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Xi Jinping has begun the first visit by a Chinese president to India for eight years, with a new prime minister in Delhi. But how do we reconcile the bonhomie in Delhi, with thousands of troops squaring off at the border?
On 17 September, President Xi Jinping, as part of a broader trip around South Asa, began the first Chinese visit to India since the election of Prime Minister Narendra Modi. Laying the groundwork, Indian Vice President Hamid Ansari had travelled to Beijing in June, followed by National Security Advisor Ajit Doval in early September; China’s foreign minster had also been in Delhi.
Xi’s arrival was rich with symbolism, as the trip began not in Delhi, as would be typical, but instead into Ahmedabad. This is the commercial capital of Modi’s home state, Gujarat, viewed by many – though not all – as a model of development for the rest of India, by some measures the most economically free state in India, and still frequently invoked by Modi in his foreign diplomacy. But, remarkably, even as Xi arrived, a major border standoff was underway, involving 1,500 Indian and 1,000 Chinese troops in the Ladakh region at 'eyeball to eyeball distance', belying the overt bonhomie between the two leaders and underscoring the limits on the bilateral relationship.
The Economic Narrative
Given these limits, it is understandable that both leaders would choose to focus on economic ties. Although, as Tanvi Madan points out, bilateral trade fell from $74 billion in 2011 to $65 billion last year, the commercial narrative glosses over underlying border disputes and regional competition, and reinforces Modi’s twin foreign policy focus on development and regionalism.
From inviting the leaders of the South Asian Association for Regional Cooperation (SAARC) countries (including Pakistan) to his high-profile inauguration, to making Bhutan and Nepal his first foreign destinations, to resolving a maritime border dispute with Bangladesh (albeit as part of a legal process that preceded his government), Modi has given admirably sustained and high-level attention to the India’s immediate periphery, something that the previous government valued in theory, given the appallingly low level of intra-regional trade, but neglected in practice.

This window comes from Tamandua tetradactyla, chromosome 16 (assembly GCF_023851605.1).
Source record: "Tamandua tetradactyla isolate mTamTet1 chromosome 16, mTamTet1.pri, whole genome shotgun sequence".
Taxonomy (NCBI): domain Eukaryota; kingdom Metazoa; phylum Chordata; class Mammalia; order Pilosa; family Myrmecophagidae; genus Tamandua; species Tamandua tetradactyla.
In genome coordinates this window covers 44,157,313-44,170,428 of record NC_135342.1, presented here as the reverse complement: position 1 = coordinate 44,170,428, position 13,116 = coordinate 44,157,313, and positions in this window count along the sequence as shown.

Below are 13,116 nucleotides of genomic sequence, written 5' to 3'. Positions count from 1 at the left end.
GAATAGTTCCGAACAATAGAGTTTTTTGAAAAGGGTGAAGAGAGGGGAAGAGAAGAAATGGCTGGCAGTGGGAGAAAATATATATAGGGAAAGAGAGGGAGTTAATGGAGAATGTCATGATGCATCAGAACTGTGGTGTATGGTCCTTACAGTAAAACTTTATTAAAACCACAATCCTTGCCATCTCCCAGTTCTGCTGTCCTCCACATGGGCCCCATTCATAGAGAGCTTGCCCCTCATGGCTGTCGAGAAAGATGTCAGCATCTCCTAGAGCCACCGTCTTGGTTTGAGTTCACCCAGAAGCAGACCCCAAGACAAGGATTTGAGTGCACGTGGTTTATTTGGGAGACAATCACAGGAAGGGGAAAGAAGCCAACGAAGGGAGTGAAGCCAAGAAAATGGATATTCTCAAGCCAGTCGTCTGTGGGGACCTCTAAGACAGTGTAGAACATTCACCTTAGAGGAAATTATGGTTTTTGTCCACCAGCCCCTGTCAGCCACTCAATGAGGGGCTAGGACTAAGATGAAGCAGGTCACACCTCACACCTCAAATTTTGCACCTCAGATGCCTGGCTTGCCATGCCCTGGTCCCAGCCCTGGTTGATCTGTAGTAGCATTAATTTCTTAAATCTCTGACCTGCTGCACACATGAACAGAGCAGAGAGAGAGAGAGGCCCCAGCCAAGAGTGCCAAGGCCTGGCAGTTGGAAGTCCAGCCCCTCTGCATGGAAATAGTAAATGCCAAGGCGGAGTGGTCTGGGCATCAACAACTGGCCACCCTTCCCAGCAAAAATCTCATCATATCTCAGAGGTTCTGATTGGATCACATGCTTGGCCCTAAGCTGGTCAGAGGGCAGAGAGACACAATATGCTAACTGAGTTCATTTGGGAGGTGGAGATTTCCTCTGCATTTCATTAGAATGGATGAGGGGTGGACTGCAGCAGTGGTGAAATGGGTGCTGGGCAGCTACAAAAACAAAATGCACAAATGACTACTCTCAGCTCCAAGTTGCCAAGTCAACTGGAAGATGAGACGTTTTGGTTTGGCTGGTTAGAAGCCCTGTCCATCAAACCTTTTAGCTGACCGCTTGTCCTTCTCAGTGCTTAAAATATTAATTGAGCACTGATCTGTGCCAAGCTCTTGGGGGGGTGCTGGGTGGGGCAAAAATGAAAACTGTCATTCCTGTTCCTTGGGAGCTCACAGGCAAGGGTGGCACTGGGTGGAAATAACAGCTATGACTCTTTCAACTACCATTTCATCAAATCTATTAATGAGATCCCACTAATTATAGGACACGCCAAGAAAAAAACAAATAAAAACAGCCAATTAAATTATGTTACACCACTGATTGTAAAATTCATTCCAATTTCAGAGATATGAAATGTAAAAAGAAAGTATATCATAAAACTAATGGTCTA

This regionalism has a broader pan-Asian component. Modi also decided to visit Tokyo (in September) before Washington (later this month), emphasising that the engagement of the Pacific beyond the Indian Ocean would be paramount. More specifically, the lure of future Chinese investment – a purported, though probably exaggerated, $100 billion over the next five years – has considerable economic value given India’s massive infrastructure needs, and little political downside, notwithstanding analyst Nitin Pai’s measured warning that Beijing seeks to use such investments as carrots and sticks.
The Curious Case of the Maritime Silk Route
The commercial narrative also suits China, which has been selling its proposal for a 'Maritime Silk Road', a high profile but nebulous initiative to recreate a historic Chinese trade route through the Indian Ocean by developing maritime infrastructure and setting up free trade zones. During a visit to India last week, I found that most Indians continued to be baffled by the whole idea and slightly irked at China’s reluctance to provide more details. One Indian naval officer has suggested that the scheme is a way for China to 'soften' and re-brand the much-maligned 'string of pearls', and the director of India’s National Maritime Foundation has dismissed it as 'essentially a Chinese ploy'.